Lee (1972) was able to document that certain forms of recreation and leisure were widely recognized as ‘ black ‘ or ‘ white ‘ arenas. Next the socioeconomic perspective was considered. Both of these factors impact leisure choices, but there is much more to the story. Focusing primarily on outdoor recreation and leisure, Washburne (1978), developed an alternative perspective, the ethnicity hypothesis, stating that differences in recreation and leisure were better explained by culturally based values & socialization. This includes knowledge passed on through storytelling and significant parental influence. This was a precursor to racialization theories. While black participation in white recreation space slowly crept upward, there was little research to support and grow this important body of work. West (1989), highlighted the “cognitive tyranny of the dominant paradigms’ (p. 12) which largely ignored the obvious racial differences in leisure as though they were unimportant. Since this type of work was not valued, it was often shunned and its pursuit sometimes even proved detrimental to one’s career. Similarly, undervaluing diversity and social justice scholarship continues to this day: diversity scholars are perceived as “less than”, report more hostile environments, and are sometimes punished professionally for publicizing the truth. Racism in sport & recreation is lacking large-scale data sets, which hampers forward progress.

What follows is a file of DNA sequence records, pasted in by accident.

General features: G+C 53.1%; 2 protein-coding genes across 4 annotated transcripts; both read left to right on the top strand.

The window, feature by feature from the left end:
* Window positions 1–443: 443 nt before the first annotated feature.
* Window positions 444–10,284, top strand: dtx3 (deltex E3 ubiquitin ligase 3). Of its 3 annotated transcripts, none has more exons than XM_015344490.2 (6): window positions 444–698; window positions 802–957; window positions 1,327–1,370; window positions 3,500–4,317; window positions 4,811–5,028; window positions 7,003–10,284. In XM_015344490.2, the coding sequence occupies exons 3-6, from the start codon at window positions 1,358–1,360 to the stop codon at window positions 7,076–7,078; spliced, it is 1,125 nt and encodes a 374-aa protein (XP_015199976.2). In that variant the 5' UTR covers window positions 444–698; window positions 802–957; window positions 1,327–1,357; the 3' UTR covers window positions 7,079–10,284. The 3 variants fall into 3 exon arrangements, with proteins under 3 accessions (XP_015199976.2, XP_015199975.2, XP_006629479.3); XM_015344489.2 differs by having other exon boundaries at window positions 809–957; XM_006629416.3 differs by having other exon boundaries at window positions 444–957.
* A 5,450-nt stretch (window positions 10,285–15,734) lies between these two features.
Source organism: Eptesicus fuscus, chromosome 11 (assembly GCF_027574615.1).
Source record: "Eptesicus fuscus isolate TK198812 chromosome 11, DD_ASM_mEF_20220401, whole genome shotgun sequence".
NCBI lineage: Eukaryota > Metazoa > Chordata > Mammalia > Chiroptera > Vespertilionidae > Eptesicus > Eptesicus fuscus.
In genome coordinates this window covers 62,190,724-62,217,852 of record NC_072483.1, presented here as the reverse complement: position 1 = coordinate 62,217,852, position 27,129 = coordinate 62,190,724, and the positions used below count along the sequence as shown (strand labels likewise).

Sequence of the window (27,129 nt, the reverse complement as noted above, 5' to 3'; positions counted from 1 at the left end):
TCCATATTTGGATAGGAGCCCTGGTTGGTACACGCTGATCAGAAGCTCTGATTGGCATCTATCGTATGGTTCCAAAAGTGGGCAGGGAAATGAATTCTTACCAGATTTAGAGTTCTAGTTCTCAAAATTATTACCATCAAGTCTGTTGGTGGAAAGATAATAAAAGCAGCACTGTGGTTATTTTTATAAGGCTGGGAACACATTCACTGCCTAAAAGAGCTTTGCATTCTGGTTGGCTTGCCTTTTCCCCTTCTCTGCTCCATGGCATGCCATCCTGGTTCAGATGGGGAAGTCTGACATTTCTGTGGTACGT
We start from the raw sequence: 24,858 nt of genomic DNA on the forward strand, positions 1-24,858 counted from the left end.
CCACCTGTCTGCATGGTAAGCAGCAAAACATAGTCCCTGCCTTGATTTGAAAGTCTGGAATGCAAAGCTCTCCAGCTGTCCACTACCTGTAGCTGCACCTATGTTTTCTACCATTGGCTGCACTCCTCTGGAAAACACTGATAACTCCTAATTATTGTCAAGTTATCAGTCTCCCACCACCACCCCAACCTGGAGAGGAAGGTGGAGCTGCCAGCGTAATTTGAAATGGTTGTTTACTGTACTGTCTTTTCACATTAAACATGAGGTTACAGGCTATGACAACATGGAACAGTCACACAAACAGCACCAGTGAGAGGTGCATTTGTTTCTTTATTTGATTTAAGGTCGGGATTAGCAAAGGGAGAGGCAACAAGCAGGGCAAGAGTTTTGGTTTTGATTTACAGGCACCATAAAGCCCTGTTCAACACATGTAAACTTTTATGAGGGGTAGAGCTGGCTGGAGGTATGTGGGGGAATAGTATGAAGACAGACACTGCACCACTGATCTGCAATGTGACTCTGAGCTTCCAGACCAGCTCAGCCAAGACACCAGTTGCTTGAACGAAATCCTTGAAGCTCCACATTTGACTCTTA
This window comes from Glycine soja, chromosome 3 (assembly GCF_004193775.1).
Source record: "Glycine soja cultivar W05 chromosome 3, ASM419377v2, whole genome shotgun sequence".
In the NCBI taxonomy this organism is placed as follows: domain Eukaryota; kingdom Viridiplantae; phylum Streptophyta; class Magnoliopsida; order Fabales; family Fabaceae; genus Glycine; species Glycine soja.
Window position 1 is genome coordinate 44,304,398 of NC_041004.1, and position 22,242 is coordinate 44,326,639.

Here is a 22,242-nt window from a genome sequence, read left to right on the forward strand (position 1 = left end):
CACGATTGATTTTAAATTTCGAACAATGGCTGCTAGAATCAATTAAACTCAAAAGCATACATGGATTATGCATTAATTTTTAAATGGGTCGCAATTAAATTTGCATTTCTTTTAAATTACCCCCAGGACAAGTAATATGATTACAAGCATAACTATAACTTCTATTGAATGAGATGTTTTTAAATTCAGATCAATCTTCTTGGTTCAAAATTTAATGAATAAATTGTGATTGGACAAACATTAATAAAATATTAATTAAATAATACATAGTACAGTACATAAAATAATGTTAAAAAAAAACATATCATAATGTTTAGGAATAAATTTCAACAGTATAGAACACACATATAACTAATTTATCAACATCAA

So much of racism happens well below the professional sports level. There has been no national agenda to address the impact of racism in sport & recreation. Lack of participation in aquatics, as well as other forms of recreation by African Americans, has been under-documented. As a public health issue, there has been data available regarding one aspect of aquatic recreation, drowning. Because of this, “drowning while black” has been well documented for more than 50 years. At least one study every decade scholars have discussed the racial disparities of unintentional drowning. Dietz & Baker (1974) highlighted this. Gullard (1982), reported in the Morbidity and Mortality Weekly Report that blacks drown at twice the rate of whites. The Journal of the American Medical Association reported similarly on the drowning disparities from 1971-1988. The data also revealed that the toddler age group was most at risk. Brenner (1994) highlighted the need for water safety education and prevention for toddlers and infants. In 1999 it was Masel who sounded the alarm that blacks drown at 2-3 times the rate as their white peers. Masel also correlated the significant differences in drowning rates as parallel to differences in swimming ability. (Fletemeyer & Freas, 1999, p.43-44). In 2006 The American Journal of Public Health reported results from a three-year study in the US that 47% of pool drowning victims were black… that drowning rates were highest among black males…. and more than half of these young black men drowned in public pools. The conclusions included a call for targeted interventions to reduce drowning among people of color (Saluja et. al. 2006, 728-733). Waller and Norwood (2011) demonstrated that black children drown at a rate almost three times the overall rate, and advocated that strategies to address the problem be developed. Gilchrist and Parker (2014) reported that for the first decade of the 21st century, drowning remained one of the top three causes of death for persons less than 29 years of age. The report highlighted that black males 5-19 years of age are 5.5 times more likely to drown in a lifeguard supervised swimming pool than whites in the same age group. Looking at available data, the race-drowning gap appears to be increasing.